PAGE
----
Tracy smells a manky, acrid stink, and realizes this before her eyes even open. She feels herself blinking, but is confused. Her sight doesn’t change, even when she feels her lids move, and her lashes brush her cheek.
Everything is white, light. Blinding light, no matter if her lids are open or closed. She moves her head to the side to peer around the bright, but everything everywhere is a dazzling white.
Tracy looks down, and even though she can feel the pinch of an IV and tape on her arm, and hear the beep of a machine, she's white too. It's like she's in a machine of light, and she is the machine of light at the same time.
Shaking her head slightly, noting the dull throb in her shoulder, a wet feeling between her legs, and a stickyness on her hand, Tracy struggles to accept her new bright predicament. She wants to sit up, but can't tell if she already is. Perception eludes her.
Then there's a shadow that's not a shadow... it's a blur in the machine, and it's coming towards her.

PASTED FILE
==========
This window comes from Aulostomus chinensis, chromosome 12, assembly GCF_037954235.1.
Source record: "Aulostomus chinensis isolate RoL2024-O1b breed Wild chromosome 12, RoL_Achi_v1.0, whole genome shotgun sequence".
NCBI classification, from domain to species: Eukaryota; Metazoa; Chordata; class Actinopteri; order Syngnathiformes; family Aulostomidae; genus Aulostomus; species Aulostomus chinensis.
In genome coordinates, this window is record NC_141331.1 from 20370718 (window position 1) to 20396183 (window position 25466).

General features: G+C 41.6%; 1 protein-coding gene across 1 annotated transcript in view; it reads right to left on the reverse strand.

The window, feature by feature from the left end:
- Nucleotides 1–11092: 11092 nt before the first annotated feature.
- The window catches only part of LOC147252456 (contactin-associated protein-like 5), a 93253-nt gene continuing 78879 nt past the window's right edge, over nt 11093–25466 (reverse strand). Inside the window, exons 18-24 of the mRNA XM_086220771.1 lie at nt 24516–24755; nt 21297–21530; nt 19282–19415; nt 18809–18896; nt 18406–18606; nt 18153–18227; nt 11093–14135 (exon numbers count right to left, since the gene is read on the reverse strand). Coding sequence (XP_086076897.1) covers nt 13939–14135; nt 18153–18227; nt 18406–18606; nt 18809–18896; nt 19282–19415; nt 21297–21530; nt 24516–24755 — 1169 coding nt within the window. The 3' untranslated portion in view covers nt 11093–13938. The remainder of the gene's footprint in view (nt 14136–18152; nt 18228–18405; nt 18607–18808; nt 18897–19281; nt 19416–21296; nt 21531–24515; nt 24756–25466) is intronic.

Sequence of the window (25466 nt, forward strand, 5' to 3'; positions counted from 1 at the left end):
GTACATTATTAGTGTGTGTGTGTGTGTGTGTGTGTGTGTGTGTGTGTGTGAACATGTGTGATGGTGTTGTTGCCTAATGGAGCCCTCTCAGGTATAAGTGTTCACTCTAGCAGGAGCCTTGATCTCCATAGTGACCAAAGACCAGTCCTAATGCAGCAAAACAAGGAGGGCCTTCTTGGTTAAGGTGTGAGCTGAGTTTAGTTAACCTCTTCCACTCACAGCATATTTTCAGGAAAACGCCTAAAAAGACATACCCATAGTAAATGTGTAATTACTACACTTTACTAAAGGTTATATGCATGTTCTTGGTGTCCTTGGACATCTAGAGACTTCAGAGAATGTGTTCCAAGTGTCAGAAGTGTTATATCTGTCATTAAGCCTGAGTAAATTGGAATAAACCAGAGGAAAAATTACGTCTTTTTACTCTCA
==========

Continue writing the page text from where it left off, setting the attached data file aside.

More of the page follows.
"Hello Tracy, welcome. I'm Dikko. How are you feeling?" he greets her and asks with a smile. His face is kind, brown and bright. The crinkles at the corner of her eyes put her at ease. He looks wise and knowing.
"What happened? What is this?" She gestures and again feels the pull and pinch of the IV in her hand, although she can't exactly see it, she can envision it... in this place everything is on the verge of existing, of being.
"You're in the ambulance," Dikko says simply.
With those words the machine of light ambiguously reveals the ambulance, and Tracy can vaguely make out the monitors and machines in boxes secured to shelves on the wall. She can imagine that she can see the IV line rising to a clear bag that is swaying slightly.
"What happened?" she asks again, his face and her surroundings solidifying, becoming more comprehensible. It's still a machine of light. Everything is still light, but now she can make out individual objects, their shapes, colors, and words. Tracy thinks back to her dream the night before. This is probably a dream too and she will wake up falling, another hypnic jerk.
"You've died again Tracy," he says gently. His words hit her like a sledgehammer, but his presence, the consonance of his words are soothing at the same time. She's died again, this makes perfect sense somehow.
"I've died again." She repeats the words, rolling them around her mouth, trying them out. It is how she will have to introduce herself in the future, "Hi, I'm Tracy and I've died again. Nice to make your acquaintance."

"But this time I'm here to warn you, to tell you. This is your last life, your borrowed life."

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